A fire lends cheer to a room.
An example of to lend is for a person to give his car to a friend for the day.
Books and a fireplace lent a feeling of warmth to the room.
The neighbors lent us help after the storm.
- To be of assistance.
- To accommodate or offer itself to; be suitable for:
- to be adapted to, useful for, or open to
Origin of lend
- Middle English lenden alteration of lenen (on the model of such verbs as senden to send) (whose past participle sent rhymed with lent) (past participle of lenen) from Old English lǣnan leikw- in Indo-European roots
From American Heritage Dictionary of the English Language, 5th Edition
- From earlier len (with excrescent -d, as in sound, round, etc.), from Middle English lenen, lÃ¦nen, from Old English lÇ£nan (“to lend; give, grant, lease"), from Proto-Germanic *laihnijanÄ… (“to loan"), from Proto-Germanic *laihnÄ… (“loan"), from Proto-Indo-European *leykÊ·- (“to leave, leave over"). Cognate with Scots len, lend (“to lend"), West Frisian liene (“to lend, borrow, loan"), Dutch lenen (“to lend, borrow, loan"), German lehnen (“to borrow, lend out, loan"), Swedish lÃ¥na (“to lend, loan"), Icelandic lÃ¡na (“to lend, loan"), Icelandic lÃ©na (“to grant"), Latin linquÅ (“quit, leave, forlet"), Ancient Greek Î»ÎµÎ¯Ï€Ï‰ (lÃ©ipÅ, “leave, release"). See also loan.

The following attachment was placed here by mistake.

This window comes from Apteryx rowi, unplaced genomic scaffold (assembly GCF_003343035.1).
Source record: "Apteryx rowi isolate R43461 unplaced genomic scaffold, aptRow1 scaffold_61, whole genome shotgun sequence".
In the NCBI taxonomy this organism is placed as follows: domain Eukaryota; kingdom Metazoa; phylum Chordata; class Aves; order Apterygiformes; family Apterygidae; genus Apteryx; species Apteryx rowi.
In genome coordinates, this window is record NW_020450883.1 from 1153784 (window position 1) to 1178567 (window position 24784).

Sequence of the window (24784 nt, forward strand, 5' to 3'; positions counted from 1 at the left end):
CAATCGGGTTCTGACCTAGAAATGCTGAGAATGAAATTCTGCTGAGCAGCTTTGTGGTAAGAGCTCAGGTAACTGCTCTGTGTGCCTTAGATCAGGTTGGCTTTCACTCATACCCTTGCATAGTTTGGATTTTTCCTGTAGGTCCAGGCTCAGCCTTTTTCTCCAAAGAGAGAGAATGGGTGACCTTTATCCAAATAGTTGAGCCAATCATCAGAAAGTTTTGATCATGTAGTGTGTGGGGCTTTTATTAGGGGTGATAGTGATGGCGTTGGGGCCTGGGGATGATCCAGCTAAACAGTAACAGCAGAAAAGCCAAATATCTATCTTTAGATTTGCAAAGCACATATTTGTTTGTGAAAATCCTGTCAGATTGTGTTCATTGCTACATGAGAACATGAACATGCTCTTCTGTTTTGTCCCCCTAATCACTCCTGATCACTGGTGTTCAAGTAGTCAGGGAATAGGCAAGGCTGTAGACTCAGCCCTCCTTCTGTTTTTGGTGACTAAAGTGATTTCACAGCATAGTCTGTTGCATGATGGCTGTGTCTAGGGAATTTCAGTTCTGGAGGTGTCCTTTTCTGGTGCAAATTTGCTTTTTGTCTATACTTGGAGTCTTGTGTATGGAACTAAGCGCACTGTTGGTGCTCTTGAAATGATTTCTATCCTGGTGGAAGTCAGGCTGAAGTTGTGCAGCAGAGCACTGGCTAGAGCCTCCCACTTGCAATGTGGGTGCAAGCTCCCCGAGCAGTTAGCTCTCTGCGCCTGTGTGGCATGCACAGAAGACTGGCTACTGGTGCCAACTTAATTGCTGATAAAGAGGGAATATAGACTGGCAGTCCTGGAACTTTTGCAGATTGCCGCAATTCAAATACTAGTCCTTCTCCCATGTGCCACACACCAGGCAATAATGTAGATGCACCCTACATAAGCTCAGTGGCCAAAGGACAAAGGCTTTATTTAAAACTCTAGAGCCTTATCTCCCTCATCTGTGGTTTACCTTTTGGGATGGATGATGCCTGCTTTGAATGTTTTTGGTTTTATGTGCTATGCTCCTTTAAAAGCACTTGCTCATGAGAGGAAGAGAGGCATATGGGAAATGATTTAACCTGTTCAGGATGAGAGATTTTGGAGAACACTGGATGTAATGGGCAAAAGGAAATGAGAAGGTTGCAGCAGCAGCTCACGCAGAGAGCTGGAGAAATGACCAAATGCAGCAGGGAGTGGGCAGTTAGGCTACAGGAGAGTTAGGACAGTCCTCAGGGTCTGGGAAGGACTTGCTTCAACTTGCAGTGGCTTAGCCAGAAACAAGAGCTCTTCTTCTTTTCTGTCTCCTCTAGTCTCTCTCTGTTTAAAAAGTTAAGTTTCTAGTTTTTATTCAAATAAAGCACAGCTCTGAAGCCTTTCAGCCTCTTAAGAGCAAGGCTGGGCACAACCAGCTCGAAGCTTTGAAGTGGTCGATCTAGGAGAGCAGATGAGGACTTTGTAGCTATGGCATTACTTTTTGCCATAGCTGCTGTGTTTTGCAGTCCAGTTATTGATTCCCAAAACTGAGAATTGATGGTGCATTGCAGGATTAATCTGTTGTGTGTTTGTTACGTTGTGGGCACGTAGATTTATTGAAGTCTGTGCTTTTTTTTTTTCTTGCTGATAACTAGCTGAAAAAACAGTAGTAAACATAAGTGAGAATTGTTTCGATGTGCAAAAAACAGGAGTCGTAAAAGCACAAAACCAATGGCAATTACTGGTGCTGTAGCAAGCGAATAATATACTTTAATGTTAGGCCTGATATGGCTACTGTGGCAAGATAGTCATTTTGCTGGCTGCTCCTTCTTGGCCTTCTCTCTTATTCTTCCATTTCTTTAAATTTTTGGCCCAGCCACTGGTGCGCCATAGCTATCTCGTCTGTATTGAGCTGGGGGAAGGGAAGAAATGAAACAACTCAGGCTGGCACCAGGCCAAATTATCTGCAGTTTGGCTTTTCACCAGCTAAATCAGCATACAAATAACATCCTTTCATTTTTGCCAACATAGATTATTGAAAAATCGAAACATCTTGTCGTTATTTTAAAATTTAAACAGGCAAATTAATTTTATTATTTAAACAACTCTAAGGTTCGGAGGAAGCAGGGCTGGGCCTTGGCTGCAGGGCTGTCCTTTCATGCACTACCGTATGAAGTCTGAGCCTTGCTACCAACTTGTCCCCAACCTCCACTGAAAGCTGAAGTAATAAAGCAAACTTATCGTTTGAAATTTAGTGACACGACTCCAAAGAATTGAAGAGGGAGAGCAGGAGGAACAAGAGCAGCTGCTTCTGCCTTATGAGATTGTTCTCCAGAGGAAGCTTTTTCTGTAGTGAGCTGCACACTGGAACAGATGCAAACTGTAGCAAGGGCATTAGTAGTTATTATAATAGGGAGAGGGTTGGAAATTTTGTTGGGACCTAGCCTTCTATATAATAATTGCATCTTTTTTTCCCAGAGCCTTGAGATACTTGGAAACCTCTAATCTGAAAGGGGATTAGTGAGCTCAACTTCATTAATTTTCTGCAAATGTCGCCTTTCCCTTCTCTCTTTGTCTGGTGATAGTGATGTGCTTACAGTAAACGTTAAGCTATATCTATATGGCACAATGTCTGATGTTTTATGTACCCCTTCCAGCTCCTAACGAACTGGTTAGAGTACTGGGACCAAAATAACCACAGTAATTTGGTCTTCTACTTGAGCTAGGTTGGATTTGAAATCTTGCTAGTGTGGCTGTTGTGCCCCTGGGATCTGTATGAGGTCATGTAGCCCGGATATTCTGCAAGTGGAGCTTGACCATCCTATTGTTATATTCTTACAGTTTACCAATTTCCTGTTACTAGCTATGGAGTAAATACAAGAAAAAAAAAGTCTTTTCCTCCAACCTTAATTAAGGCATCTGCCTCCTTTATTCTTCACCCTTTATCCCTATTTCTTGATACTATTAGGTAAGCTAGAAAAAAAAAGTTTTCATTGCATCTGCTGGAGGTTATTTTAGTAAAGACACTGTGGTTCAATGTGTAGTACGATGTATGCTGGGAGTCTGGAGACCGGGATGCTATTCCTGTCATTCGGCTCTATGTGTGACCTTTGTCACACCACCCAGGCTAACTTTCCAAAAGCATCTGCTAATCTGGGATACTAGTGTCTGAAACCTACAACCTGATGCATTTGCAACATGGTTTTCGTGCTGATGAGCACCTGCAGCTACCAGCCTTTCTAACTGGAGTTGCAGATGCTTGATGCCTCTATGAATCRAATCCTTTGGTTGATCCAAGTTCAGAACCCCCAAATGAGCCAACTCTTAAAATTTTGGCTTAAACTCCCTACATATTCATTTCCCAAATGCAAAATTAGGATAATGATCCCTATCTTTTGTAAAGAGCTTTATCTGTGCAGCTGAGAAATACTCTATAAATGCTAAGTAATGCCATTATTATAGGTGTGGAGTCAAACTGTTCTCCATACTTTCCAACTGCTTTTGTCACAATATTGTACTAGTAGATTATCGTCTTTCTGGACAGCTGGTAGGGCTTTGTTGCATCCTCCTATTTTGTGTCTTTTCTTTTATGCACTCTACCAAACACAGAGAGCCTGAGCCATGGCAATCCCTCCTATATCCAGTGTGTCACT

- From Middle English lende (usually in plural as lendes, leendes, lyndes), from Old English lendenu, lendinu (“loins", plural), from Proto-Germanic *landijÅ, *landÄ¯Ì„ (“loin"), from Proto-Indo-European *lendÊ°- (“loin, kidney"). Cognate with Scots lend, leynd (“the loins, flank, buttocks"), Dutch lendenen (“loins, reins"), German Lenden (“loins"), Swedish lÃ¤nder (“loins"), Icelandic lendar (“loins"), Latin lumbus (“loin"), Russian Ð»ÑÐ´Ð²ÐµÑ (ljÃ¡dveja, “thigh, haunch").